This is the final post in this exciting guest blog series by Clairwil!  ead on to find out what was found when scientists went looking for a specific vestigal gene in the human genome.  


Scientists predicted, based on a vestigial organ in the human body, that the human genome should contain a broken version of a particular reptile gene.  This predicted gene has now been discovered, in the hidden 'comment' lines of the human genetic code.


Part 1 - the code of computers

Part 2 - the code of life

Part 3 - why they're similar

Part 4 - and why that's significant


The Yolk Sac

When they're embryos, all bony fish, reptiles and birds have an attached yolk sac, to contain yolk for the young creature to live off once the egg has been laid and is no longer attached to or contained by the adult's body.

A similar structure is present in humans and other mammals but, although the embryo does make use of it as part of their developing circulatory system, the fluid filling it (called "vitelline") does not contain all the proteins present in yolk.  The image is from the University of New South Wales.



The Controversy

Creationists assert that this structure should be called the "umbilical vesicle", and that it has no relationship with the organ in reptiles.

Everybody else accepts that the structure is a vestigial yolk sac, the remains of a once fully functioning one used by ancestral species.




The Prediction

Modern scientists are lucky enough to be in the position of the judge in the story in part 1.  They don't have to just go on functionality.  They can peek at the source code.  We can predict that, if the scientists are right about the structure being a vestigial yolk sac, we should find in our DNA the genes that would be required to make it a fully functional yolk sac, 'commented out' and degraded, but still there and recognisable with the right tools.

There are three genes used to make the proteins in yolk, all present and working in reptiles, named VIT1, VIT2 and VIT3.  If the prediction is correct, one or more of these should be present but broken in the human genome.



The Discovery

And indeed, in 2008, that is precisely what three Swiss scientists discovered.

David Brawand, Walter Wahli & Henrik Kaessmann [2008] "Loss of Egg Yolk Genes in Mammals and the Origin of Lactation and Placentation" PLoS Biol 6(3): e63. doi:10.1371/journal.pbio.0060063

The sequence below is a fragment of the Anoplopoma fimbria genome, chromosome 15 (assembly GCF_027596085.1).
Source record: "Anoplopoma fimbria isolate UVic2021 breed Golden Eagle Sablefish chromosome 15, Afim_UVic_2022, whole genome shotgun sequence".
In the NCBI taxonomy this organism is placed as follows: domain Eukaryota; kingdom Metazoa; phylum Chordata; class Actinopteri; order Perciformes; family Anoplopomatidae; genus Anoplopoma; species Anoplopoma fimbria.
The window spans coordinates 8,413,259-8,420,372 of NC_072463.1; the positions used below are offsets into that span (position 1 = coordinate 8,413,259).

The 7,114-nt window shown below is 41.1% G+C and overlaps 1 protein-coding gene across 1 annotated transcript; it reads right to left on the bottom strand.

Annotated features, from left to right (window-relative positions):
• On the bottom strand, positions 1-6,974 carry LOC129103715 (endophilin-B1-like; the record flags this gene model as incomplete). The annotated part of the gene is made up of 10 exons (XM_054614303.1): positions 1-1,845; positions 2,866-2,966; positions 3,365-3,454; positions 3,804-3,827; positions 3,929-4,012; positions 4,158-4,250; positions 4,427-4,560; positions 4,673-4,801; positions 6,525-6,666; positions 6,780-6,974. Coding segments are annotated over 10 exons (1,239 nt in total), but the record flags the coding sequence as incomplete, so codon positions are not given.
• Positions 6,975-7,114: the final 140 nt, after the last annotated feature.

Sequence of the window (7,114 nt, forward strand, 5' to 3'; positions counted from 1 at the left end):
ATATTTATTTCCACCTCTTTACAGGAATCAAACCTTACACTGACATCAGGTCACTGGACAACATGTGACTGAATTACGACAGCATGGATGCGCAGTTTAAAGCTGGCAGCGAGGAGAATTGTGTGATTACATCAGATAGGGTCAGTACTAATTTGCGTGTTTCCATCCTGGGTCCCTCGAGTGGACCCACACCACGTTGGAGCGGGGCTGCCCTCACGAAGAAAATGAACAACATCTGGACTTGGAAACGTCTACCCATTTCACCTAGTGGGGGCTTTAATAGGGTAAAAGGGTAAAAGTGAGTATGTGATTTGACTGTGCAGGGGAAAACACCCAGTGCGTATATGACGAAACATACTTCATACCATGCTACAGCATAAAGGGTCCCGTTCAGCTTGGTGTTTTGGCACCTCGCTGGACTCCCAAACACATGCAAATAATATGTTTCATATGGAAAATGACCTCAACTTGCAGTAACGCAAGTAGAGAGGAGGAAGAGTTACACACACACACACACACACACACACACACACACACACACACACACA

They traced the presence of these genes through multiple species (image from Pharyngula, a popular scienceblog):


And they confirmed the presence of the broken genes, hidden in the intron 'comments' of the human genome, locating the exact chromosome and position on that chromosome it was hiding on.  (Which has now been independantly verified.)

They were even able to use bit rot to provide a cross-check on exactly when each gene stopped being functional.  Like the eyes of a blind cave fish, producing those yolk proteins was a waste of energy for a creature that didn't lay external eggs and so, once the gene got 'commented out' by random mutation, that had an evolutionary advantage and the change spread through the gene pool.



It is absolutely certain that the human species descended, via evolution, from a common ancestral species shared with modern birds and reptiles.  There is no other explanation for the presence in our genome of broken copies of working genes.   You can read much more about this story in an excellent article by P. Z. Myers in his blog: Pharyngula.  But I want to finish by quoting his conclusion:

The story is all right there in your genes. You're walking around carrying the crumbling record of hundreds of millions of years of history — all we need is the tools to extract it and read it.

And we now have those tools.   Expect more exciting discoveries in the next few years!


If you enjoyed this journal series and want to discuss it further, or have questions, join us at 4pm EST in the Debate Evolution and Creationism Group's first group chat.  Everyone is welcome! 



A huge thanks to Clairwil for this special series that walked us through using human genetics to establish ancestry of our species.  For more from Clairwil, or discussion on the topic of evolution, see her new group Debate Evolution vs Creationsim.  It's not just for debate - by reading, you'll learn alot about evolution, genetics and what's new in our scientific understanding of where we came from.

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Jul. 20, 2011 at 7:28 PM

The above journal entry was originally published by science_spot

I have archived it here, in case CafeMom's changes to journals make the original inaccessible.

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